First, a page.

It is a controversial subject, this issue of what constitutes a fundamental human right. This morning I watched a debate on BBC Breakfast about whether prisoners in the UK should be allowed to vote. The discussion followed a dismissal by the Supreme Court yesterday of appeals by two prisoners for the right to vote in elections. One guest, who was an ex-prisoner himself, claimed that it was a human right to be allowed to vote. It is true that the Universal Declaration of Human Rights does state, in Article 21, that ‘Everyone has the right to take part in the government of his country, directly or through freely chosen representatives‘. Yet, it does not specifically state that it is a human right to vote, even if you are in prison; hence, we have a grey area.
My morning TV viewing got me thinking about the sometimes vague nature of the human rights declaration. Is this what allows our society to justify the exploitation of millions of our fellow human beings? But when I consider the things I deem to be inexcusable and unjust, the declaration seems to be clear.
‘No one shall be held in slavery or servitude; slavery and the slave trade shall be prohibited in all their forms‘ (Article 4), yet there are more slaves now than ever before in human history. Men, women and children continue to be dehumanised through forced labour, trafficking, sexual abuse and violence against them. The scariest part of it all is that I unintentionally allow this denigration to continue each time I purchase something as simple as a fast-fashion item of which I know nothing about the origin.
‘Everyone, without any discrimination, has the right to equal pay for equal work‘ (Article 23). Really? So the person who farmed the cocoa beans for my Snickers bar was, undoubtedly, paid a fair wage for his hard days labour? The lovely lady who picked the cotton for my jumper is happy with her monthly wages? I am afraid we have fallen well short of this one. It feels as though there is an expectation solely on national governments to ‘look after their own’ but it is not hard to see that we live in an interconnected, global society where our actions and choices affect one another quite profoundly.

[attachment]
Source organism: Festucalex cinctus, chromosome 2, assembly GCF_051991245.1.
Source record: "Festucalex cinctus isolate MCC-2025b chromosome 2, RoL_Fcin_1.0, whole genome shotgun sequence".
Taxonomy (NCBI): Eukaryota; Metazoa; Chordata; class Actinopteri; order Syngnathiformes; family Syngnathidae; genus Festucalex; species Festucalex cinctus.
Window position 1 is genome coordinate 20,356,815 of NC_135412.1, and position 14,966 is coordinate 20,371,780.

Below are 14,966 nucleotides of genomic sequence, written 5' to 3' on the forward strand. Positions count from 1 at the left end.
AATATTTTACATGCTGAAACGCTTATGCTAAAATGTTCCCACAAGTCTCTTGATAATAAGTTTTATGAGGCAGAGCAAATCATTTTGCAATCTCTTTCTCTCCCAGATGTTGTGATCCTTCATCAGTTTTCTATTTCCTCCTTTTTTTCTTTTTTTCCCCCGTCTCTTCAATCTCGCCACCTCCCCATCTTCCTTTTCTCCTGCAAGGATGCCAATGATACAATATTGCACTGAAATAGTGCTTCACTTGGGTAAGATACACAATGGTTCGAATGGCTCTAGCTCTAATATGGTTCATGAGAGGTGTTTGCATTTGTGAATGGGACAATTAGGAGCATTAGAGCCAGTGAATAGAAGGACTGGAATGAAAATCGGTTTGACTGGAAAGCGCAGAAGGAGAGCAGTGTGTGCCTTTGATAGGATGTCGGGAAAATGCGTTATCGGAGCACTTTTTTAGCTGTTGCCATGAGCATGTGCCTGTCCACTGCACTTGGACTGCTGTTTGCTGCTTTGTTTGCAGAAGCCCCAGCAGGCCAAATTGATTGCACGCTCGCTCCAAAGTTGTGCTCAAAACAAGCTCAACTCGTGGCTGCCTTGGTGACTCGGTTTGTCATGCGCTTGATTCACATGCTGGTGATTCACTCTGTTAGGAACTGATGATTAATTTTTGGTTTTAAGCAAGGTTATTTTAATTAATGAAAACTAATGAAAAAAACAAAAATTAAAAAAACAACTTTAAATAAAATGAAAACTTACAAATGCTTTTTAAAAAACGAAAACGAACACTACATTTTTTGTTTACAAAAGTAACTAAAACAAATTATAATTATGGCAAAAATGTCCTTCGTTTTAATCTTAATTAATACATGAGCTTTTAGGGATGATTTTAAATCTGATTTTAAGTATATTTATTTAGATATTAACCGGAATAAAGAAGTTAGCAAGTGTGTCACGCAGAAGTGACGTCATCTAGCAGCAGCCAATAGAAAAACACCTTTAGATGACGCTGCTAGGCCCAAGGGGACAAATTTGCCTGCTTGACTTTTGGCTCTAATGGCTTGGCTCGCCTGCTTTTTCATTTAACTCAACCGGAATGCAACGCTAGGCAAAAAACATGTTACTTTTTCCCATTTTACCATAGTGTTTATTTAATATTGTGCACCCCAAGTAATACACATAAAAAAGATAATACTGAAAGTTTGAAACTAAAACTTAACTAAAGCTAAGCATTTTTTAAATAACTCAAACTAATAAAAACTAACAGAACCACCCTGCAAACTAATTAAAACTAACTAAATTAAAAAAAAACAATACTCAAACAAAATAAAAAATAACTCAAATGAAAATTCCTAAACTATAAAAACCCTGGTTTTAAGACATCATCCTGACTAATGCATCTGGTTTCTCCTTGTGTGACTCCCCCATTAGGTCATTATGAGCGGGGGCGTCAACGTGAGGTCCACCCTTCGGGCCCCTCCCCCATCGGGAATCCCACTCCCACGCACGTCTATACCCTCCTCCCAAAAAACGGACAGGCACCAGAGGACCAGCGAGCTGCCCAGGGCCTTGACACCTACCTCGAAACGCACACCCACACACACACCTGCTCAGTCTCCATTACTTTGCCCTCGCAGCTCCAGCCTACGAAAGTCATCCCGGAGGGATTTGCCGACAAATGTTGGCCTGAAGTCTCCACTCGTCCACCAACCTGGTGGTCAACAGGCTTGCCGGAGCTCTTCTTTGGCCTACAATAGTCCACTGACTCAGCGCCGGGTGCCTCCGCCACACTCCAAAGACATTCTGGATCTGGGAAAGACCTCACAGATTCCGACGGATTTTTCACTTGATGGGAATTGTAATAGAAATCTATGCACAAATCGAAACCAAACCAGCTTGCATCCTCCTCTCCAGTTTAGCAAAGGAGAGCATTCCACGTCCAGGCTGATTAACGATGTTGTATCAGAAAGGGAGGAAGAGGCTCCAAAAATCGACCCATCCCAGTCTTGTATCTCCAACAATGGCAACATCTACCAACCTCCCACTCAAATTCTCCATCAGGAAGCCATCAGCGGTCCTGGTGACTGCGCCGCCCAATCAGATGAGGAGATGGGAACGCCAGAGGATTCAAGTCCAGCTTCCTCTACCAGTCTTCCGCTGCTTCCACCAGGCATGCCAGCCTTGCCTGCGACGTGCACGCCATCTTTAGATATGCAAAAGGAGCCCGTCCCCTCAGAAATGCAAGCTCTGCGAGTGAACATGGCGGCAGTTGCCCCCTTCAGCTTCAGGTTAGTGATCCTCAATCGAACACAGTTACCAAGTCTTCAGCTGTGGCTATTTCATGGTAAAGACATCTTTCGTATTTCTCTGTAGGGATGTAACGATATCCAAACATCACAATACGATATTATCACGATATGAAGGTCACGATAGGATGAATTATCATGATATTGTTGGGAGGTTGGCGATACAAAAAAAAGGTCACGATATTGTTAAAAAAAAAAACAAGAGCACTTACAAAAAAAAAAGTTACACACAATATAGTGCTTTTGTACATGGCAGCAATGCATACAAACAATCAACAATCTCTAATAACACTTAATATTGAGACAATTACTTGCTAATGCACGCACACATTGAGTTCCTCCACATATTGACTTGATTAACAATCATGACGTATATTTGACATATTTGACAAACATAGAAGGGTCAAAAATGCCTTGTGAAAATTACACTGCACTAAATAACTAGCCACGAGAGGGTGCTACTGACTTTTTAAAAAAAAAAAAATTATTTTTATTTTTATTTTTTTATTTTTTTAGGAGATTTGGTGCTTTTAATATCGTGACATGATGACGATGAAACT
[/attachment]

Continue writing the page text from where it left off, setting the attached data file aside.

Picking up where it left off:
‘Everyone has the right to a standard of living adequate for the health and well-being of himself and of his family, including food, clothing, housing and medical care‘ (Article 25). How I wish this were a reality. Turn on the television and it becomes blatantly obvious that the number of people who live in completely desperate circumstance is overwhelming; from Syrian refugees, to shanty towns in South Africa and slums in India, the term ‘inadequate’ hardly begins to describe their living standards. According to the World Bank, 1.2 billion people still live in extreme poverty. What this means is that these people are expected to survive on less than what you could buy here in the UK for £1 a day. Not only does this break my heart, but it is clearly in violation of of their basic human rights.
‘Everyone has the right to education‘ (Article 26) yet in 2010 in Nigeria, more than 10 million children were out of primary education. As you can see from this Gapminder graph, the problem of children missing out on a basic education is rife around the world. Malala Yousafzia, the inspirational young girl who survived being shot by the Taliban for advocating for the right of girls to be educated, bravely responds to her attackers, “Even if they come to kill me, I will tell them what they are trying to do is wrong, that education is our basic right.”
In saying all this, I am optimistic about the prospects for all of us. While the above picture seems bleak I know this to be only part of the story. Thanks to the courageous and diligent work of anti-trafficking organisations such as Hope for Justice, campaigns for transparency in the fashion industry, fair trade initiatives, child sponsorship programmes, microfinance and people like you and me standing up for the rights of others, we are making a difference. The number of people living in extreme poverty has fallen by more than 25% in the last 30 years. That is a phenomenal step in favour of the right to adequate living standards for all. Fair trade stipulations are making it possible for farmers around the world to earn fair pay for their produce thus leaving them and their families less vulnerable to traffickers who prey on those who are most desperate.
We may not live in a perfect world, but it does not mean we should stop trying. We know what things we need to do to make this a fairer global society for all. I feel motivated by these words from the Secretary-General of the UN, Ban Ki-moon, ‘For all that has been accomplished in our campaign for human rights, we still have much to do.’ We need to acknowledge that we all have our part to play, however small it may be…and then get on and do it.
*this blog post was written for Blog Action Day 2013